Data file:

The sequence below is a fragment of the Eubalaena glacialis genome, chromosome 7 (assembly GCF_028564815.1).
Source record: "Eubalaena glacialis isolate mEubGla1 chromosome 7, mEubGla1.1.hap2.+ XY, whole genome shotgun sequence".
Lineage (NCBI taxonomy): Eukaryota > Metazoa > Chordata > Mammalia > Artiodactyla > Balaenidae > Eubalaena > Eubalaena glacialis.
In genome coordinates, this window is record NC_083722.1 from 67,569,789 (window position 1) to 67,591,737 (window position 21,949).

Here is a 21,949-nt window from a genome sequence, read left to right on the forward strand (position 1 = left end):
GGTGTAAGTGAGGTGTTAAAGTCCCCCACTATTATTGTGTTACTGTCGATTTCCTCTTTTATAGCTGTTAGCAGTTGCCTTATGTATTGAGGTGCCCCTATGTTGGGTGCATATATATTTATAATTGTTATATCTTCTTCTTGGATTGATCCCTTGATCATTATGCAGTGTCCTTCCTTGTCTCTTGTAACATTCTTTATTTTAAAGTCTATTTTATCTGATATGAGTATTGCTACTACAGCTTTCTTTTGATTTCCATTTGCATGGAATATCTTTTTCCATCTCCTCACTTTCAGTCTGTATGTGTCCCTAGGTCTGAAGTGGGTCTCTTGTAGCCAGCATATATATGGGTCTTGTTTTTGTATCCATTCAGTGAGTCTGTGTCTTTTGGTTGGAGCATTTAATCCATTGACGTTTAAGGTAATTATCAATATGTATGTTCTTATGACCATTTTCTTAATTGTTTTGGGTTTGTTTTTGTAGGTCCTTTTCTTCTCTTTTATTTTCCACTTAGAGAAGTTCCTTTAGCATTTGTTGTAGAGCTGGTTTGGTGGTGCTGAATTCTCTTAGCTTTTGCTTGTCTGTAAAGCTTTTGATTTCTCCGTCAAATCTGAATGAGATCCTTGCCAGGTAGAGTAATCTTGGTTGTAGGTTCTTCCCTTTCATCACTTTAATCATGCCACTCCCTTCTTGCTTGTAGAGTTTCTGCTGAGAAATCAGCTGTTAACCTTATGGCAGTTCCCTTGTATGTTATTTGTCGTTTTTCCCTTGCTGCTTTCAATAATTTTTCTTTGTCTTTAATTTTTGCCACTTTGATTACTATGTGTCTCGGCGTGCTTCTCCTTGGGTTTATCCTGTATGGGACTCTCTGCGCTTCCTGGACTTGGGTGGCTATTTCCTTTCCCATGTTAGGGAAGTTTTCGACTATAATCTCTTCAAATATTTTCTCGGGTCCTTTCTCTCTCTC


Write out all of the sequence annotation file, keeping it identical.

The sequence below is a fragment of the Eubalaena glacialis genome, chromosome 7 (assembly GCF_028564815.1).
Source record: "Eubalaena glacialis isolate mEubGla1 chromosome 7, mEubGla1.1.hap2.+ XY, whole genome shotgun sequence".
Lineage (NCBI taxonomy): Eukaryota > Metazoa > Chordata > Mammalia > Artiodactyla > Balaenidae > Eubalaena > Eubalaena glacialis.
In genome coordinates, this window is record NC_083722.1 from 67,569,789 (window position 1) to 67,591,737 (window position 21,949).

Here is a 21,949-nt window from a genome sequence, read left to right on the forward strand (position 1 = left end):
GGTGTAAGTGAGGTGTTAAAGTCCCCCACTATTATTGTGTTACTGTCGATTTCCTCTTTTATAGCTGTTAGCAGTTGCCTTATGTATTGAGGTGCCCCTATGTTGGGTGCATATATATTTATAATTGTTATATCTTCTTCTTGGATTGATCCCTTGATCATTATGCAGTGTCCTTCCTTGTCTCTTGTAACATTCTTTATTTTAAAGTCTATTTTATCTGATATGAGTATTGCTACTACAGCTTTCTTTTGATTTCCATTTGCATGGAATATCTTTTTCCATCTCCTCACTTTCAGTCTGTATGTGTCCCTAGGTCTGAAGTGGGTCTCTTGTAGCCAGCATATATATGGGTCTTGTTTTTGTATCCATTCAGTGAGTCTGTGTCTTTTGGTTGGAGCATTTAATCCATTGACGTTTAAGGTAATTATCAATATGTATGTTCTTATGACCATTTTCTTAATTGTTTTGGGTTTGTTTTTGTAGGTCCTTTTCTTCTCTTTTATTTTCCACTTAGAGAAGTTCCTTTAGCATTTGTTGTAGAGCTGGTTTGGTGGTGCTGAATTCTCTTAGCTTTTGCTTGTCTGTAAAGCTTTTGATTTCTCCGTCAAATCTGAATGAGATCCTTGCCAGGTAGAGTAATCTTGGTTGTAGGTTCTTCCCTTTCATCACTTTAATCATGCCACTCCCTTCTTGCTTGTAGAGTTTCTGCTGAGAAATCAGCTGTTAACCTTATGGCAGTTCCCTTGTATGTTATTTGTCGTTTTTCCCTTGCTGCTTTCAATAATTTTTCTTTGTCTTTAATTTTTGCCACTTTGATTACTATGTGTCTCGGCGTGCTTCTCCTTGGGTTTATCCTGTATGGGACTCTCTGCGCTTCCTGGACTTGGGTGGCTATTTCCTTTCCCATGTTAGGGAAGTTTTCGACTATAATCTCTTCAAATATTTTCTCGGGTCCTTTCTCTCTCTC